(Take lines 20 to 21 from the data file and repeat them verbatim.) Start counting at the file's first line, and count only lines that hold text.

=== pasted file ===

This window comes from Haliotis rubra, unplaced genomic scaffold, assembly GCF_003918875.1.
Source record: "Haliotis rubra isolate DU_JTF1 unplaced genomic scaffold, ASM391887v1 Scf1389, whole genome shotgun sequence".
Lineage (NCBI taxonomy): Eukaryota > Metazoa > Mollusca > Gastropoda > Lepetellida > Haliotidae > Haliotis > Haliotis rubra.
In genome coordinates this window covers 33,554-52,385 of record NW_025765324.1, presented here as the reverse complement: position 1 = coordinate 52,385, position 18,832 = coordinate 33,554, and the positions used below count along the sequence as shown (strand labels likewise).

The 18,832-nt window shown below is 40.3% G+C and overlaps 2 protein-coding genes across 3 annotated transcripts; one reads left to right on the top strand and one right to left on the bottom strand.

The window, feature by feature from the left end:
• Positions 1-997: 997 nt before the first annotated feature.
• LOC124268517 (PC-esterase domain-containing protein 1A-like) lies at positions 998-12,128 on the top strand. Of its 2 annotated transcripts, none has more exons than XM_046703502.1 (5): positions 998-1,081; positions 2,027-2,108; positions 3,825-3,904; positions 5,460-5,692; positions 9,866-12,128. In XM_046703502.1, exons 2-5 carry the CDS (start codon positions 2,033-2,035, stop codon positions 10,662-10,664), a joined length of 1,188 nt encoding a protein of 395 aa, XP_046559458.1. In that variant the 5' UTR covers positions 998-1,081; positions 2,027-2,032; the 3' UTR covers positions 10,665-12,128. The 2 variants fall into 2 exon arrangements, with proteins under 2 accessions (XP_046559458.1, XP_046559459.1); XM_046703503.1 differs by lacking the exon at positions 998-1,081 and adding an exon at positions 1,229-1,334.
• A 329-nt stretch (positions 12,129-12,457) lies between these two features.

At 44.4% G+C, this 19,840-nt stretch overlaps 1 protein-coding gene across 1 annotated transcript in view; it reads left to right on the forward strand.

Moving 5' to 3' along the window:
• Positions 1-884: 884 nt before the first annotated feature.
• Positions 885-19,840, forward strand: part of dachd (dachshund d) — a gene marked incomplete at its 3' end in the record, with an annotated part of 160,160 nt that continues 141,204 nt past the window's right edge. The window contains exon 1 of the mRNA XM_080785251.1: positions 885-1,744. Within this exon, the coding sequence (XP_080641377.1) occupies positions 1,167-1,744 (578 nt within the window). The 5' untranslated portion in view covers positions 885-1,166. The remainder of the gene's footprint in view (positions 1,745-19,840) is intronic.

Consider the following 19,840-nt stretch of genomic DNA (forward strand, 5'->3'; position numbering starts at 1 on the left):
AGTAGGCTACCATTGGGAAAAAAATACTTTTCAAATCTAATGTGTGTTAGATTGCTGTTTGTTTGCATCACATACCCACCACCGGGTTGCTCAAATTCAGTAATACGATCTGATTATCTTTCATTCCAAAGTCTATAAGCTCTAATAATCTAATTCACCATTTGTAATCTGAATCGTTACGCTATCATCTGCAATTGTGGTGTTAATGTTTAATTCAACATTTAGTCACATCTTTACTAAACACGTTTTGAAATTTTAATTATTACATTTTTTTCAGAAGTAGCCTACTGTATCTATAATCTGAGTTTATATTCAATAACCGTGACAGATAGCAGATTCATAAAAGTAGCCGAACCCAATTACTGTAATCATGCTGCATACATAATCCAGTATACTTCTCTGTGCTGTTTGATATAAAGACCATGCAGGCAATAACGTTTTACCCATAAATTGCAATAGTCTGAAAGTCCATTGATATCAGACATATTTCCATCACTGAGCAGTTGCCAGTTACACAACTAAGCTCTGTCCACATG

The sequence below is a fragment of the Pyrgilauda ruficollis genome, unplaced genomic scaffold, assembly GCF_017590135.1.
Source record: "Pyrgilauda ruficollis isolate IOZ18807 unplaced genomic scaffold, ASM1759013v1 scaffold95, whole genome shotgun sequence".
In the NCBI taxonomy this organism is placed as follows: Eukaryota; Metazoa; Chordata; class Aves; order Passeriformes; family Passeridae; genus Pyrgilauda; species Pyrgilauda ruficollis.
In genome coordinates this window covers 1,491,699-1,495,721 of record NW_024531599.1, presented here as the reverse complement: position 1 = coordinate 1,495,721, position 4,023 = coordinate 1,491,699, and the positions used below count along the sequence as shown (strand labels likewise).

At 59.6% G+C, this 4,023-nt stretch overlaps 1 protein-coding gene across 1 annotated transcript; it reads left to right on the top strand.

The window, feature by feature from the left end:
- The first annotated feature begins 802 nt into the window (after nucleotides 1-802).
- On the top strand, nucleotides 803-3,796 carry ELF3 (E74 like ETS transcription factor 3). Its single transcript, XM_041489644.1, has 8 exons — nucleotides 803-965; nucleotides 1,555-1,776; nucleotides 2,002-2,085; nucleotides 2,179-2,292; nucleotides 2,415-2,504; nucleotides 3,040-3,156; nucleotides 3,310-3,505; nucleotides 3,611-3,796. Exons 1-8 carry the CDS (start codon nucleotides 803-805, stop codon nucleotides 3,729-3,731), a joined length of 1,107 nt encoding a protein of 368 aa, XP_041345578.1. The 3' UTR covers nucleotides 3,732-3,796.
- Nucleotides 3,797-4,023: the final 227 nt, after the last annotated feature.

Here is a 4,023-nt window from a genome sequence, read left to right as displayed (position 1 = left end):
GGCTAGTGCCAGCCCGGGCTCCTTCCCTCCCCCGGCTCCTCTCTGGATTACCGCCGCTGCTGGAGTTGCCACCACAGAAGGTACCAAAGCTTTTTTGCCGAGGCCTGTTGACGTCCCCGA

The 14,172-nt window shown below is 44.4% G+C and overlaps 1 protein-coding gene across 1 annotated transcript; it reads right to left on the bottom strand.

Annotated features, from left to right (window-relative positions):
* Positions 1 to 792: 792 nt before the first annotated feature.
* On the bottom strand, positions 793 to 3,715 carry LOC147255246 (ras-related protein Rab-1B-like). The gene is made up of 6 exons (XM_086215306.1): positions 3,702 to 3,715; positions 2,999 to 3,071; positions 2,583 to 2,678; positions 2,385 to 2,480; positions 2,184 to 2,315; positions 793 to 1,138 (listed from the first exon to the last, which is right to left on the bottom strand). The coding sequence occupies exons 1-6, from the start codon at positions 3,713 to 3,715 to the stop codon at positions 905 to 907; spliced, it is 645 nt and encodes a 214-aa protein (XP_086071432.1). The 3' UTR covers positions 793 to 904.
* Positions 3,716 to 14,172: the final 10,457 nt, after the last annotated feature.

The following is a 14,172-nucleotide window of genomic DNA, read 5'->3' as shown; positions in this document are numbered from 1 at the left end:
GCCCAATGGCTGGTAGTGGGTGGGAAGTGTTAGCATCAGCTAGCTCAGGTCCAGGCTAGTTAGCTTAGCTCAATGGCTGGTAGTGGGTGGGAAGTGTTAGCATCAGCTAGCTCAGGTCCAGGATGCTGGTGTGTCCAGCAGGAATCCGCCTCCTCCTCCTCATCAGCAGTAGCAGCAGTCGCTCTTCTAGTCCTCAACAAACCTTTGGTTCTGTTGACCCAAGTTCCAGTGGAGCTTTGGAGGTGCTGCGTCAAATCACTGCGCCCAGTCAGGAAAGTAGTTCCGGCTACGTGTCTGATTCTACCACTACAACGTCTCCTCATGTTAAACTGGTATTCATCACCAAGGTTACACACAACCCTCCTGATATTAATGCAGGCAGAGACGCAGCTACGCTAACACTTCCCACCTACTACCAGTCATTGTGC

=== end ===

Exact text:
At 59.6% G+C, this 4,023-nt stretch overlaps 1 protein-coding gene across 1 annotated transcript; it reads left to right on the top strand.

The window, feature by feature from the left end: